ONE OF THE FREQUENT TROPES in the analysis of the Bharatiya Janata Party’s electoral successes offered by mainstream upper-caste journalists, especially in the English-language media, is the idea of the “consolidation of OBC votes.” In this view, the Other Backward Classes, wooed by enterprising social engineering and the lure of a common spiritual identity and purpose offered by Hindutva, have been animated en masse to vote for the BJP. It centres the belief that the Rashtriya Swayamsevak Sangh has successfully framed Muslims as common historical antagonists and that the OBCs are ready to align with the Sangh at any cost, even though it is a deeply Brahmanical order that has not made space for OBCs in intellectual or social leadership. This implies that the OBCs are easily manipulated to work against their own interests. Given that OBCs are estimated to form 52 percent of the Indian population, such an analysis has wide-ranging implications and could neatly explain the political hegemony of the BJP under Narendra Modi.
The only problem with this analysis, however, is that it is comically reductive in assuming a collective homogeneity in both the material and political interests of OBCs. Over the last few years, there has been some attempt to complicate this understanding, with media commentary now increasingly referring to “upper OBCs” and “lower OBCs” as behaving with divergent agendas and the two groups requiring differing strategies from the political parties pursuing them. However, this binary formulation also blurs the social and cultural experience of caste within the OBCs, and reduces it to the perspectives offered by the few dominant OBC caste groups observable to English-media journalists in urban newsrooms.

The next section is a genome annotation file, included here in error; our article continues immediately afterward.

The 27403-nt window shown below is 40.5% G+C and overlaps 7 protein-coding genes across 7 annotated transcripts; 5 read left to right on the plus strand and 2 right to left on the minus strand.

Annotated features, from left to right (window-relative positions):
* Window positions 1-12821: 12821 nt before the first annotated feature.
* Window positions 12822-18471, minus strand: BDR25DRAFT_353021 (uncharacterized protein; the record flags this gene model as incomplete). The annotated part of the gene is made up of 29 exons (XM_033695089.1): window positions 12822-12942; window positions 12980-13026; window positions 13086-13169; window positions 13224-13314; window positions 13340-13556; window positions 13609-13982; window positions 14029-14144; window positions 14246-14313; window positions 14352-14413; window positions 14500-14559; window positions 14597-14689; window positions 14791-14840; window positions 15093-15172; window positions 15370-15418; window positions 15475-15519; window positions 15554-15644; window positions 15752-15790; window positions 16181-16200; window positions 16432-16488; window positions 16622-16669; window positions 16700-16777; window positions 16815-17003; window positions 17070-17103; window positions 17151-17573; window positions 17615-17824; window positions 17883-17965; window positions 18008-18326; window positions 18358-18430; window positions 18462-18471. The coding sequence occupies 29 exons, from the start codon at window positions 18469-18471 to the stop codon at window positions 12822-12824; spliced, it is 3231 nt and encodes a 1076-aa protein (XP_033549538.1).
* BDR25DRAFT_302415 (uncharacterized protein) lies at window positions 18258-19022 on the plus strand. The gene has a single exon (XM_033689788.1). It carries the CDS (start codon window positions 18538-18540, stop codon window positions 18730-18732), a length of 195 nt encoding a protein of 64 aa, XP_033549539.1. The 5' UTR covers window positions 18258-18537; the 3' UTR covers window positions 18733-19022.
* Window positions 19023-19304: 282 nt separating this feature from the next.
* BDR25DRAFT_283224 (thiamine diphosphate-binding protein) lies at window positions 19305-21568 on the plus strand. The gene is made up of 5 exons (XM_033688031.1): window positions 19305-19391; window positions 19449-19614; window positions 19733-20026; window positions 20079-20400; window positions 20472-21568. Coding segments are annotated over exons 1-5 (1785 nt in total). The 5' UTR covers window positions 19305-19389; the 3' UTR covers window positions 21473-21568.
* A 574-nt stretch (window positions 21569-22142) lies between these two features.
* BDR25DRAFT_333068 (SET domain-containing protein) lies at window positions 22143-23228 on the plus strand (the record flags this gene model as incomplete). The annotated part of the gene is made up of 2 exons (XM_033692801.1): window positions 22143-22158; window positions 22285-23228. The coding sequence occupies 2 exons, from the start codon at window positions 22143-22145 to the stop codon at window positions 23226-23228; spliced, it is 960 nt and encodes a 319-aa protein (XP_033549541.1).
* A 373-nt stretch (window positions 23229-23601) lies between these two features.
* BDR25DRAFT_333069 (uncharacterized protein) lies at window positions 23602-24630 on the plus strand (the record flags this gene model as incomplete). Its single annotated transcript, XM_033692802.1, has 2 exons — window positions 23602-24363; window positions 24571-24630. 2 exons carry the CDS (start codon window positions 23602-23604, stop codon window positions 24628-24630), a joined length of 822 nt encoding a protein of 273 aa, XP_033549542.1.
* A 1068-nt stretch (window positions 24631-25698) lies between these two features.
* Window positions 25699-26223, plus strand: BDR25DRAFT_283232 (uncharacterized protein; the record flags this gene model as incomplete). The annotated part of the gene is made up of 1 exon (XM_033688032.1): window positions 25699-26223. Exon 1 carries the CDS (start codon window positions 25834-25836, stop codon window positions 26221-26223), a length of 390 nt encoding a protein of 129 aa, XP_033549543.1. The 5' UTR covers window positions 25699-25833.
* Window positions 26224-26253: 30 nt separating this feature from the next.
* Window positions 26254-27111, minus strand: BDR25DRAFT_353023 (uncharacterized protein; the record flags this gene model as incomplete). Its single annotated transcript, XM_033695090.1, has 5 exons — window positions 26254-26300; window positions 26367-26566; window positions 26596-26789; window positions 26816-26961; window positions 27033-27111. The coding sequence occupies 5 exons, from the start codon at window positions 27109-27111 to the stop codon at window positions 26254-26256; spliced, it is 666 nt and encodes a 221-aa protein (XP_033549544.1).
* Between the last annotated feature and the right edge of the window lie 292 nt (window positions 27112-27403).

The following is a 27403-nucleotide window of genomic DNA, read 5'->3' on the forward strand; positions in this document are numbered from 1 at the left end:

Much has already been written about the overwhelming dominance of urban, especially Delhi-centric, English-language media organisations in mainstreaming political narratives, and of their structural inability to respond intelligently to caste issues owing to a chronic under-representation of Bahujan journalists. Reductive commentary on OBC politics is unfortunately, by now, to be expected from those quarters. What is surprising, however, is to encounter similar reductive generalisations offered by OBC academics and intellectuals. The Shudras: Vision for a New Path, a volume edited by Kancha Ilaiah Shepherd and Karthik Raja Karuppusamy, repeats a similarly narrow framing of OBC identity and oversimplified political analysis, without laying out any concrete agenda for a future path for the OBCs.